Starting a business is inherently risky, and I’ve never had any level of doubt as to whether an endeavor was going to be a success. I’ve been in business a long time, and I’ve failed as often as I’ve succeeded. The important thing is to learn by honestly examining why a business, app, or whatever didn’t end up hitting with the public and making money. So it’s not even “failing” really if you learn from an enterprise that wasn’t a success. That may sound cliché, but it’s true.  You get up, dust yourself off, and get back to work.  I have become an expert at that as well.

How did you get your first customer?

In the case of MDLive, it was an employee leasing company seeking to differentiate itself from its competition.  That company is still a satisfied customer for many years now.

What is one marketing strategy (other than referrals) that you’re using that works really well to generate new business?

Real time marketing, using fresh content and live streaming events, can be extremely effective when it’s done right. We’re hoping that some of the live streaming events that we have in the works will continue to give us a unique advantage in the marketplace.

What is the toughest decision you’ve had to make in the last few months?

Recently we ceased our marketing efforts in a sizeable State. Their officials, apparently, pay lip service to reducing healthcare fraud but are not willing to actually do anything about it.  Clearly, job preservation for them takes a higher priority and they suffer from the idea that not making any decision is better than making one which might be questioned in the future.  It is frustrating to have the technology to make a significant reduction in healthcare fraud and getting push back for all the wrong reasons.  As I’ve said before, never give up, I will get the job done.

What do you think it is that makes you successful?

Any success that I’ve enjoyed in business has been due to my tenacity and surrounding myself with a great team who share my vision in using technology to make people’s lives a lot simpler and much better.  If I end up being the least intelligent person on my team, I’ve done a really good job.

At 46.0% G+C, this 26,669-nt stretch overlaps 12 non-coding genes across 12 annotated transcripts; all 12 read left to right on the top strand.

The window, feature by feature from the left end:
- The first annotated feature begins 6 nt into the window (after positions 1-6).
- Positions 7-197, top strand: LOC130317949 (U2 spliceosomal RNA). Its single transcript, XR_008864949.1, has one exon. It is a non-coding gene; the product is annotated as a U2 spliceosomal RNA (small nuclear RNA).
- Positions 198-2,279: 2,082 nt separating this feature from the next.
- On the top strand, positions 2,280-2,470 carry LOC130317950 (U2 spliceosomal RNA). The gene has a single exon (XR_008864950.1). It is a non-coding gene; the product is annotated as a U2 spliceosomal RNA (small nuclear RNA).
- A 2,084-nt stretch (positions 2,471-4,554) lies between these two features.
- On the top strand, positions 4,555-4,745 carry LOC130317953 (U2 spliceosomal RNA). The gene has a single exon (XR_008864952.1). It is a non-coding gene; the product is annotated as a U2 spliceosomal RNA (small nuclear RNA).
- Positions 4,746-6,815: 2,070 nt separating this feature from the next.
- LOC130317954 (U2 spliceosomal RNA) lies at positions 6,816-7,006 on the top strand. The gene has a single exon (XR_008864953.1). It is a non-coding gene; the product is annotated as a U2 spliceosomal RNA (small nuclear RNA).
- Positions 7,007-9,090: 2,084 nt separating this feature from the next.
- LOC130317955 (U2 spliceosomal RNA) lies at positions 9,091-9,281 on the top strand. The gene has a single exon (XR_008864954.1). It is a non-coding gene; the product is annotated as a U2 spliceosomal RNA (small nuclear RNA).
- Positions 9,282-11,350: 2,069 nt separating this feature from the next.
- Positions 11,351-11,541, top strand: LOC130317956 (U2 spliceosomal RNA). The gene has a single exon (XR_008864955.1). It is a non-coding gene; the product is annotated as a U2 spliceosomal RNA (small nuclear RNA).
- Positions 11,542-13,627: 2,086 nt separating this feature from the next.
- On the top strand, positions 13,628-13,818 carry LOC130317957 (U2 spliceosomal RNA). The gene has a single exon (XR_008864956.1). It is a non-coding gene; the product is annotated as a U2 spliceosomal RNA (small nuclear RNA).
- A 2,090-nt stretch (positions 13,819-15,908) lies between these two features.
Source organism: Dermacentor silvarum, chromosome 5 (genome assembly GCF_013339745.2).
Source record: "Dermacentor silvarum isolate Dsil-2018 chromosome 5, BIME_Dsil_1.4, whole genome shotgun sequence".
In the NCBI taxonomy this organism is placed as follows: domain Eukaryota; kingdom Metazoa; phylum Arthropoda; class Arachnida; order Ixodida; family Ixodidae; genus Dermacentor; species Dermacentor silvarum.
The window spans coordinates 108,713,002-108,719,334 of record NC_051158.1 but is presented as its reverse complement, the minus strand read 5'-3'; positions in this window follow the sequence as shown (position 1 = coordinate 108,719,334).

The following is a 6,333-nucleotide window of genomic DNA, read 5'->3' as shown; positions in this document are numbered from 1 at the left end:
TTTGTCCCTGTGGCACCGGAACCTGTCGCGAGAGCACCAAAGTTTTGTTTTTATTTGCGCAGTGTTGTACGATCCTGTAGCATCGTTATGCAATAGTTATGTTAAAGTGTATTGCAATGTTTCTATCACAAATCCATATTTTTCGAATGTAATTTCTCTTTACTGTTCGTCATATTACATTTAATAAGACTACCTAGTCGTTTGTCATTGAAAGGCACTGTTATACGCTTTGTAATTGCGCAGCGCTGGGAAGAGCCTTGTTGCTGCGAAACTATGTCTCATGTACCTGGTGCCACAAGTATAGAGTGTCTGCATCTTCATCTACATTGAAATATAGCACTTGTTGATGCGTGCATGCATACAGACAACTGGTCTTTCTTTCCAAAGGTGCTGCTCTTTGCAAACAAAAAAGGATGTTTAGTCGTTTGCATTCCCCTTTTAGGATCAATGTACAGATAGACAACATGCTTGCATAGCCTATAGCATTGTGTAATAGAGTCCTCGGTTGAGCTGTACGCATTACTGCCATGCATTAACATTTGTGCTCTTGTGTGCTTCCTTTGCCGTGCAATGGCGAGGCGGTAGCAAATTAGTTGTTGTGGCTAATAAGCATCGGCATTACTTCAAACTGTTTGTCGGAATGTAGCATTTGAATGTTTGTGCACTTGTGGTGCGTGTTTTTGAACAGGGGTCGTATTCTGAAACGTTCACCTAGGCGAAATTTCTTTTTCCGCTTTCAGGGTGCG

What has been your most satisfying moment in business?

When I partnered with Google and Microsoft during my tenure at MDLive. Those early partnerships were a major victory for MDLive and telehealth in general, and a validation that I had done things right.

What does the future hold for your business? What are you most excited about?

I believe MedicFP is well set to do exciting and innovative things to save our Country and tax payers, billions of dollars from Medicaid and Medicare abuse and post-investigative work.  The future is extremely bright for MedicFP.

What business books have inspired you?

Everybody should read “Business Adventures” by John Brooks. I read it in the seventies when I was still in school and it was an eye-opener.

Supposedly it’s also Bill Gates’ favorite business book. In terms of more recent business books that I enjoyed, I got a lot out of reading “Misbehaving” by Richard Thaler.

How does your previous experience as a trial lawyer relate to your present endeavors?

Like any good lawyer, I’ve always been obsessed with justice. I believe with MedicFP we’re fighting the good fight and protecting people from injustice and predatory behavior in the health care sector.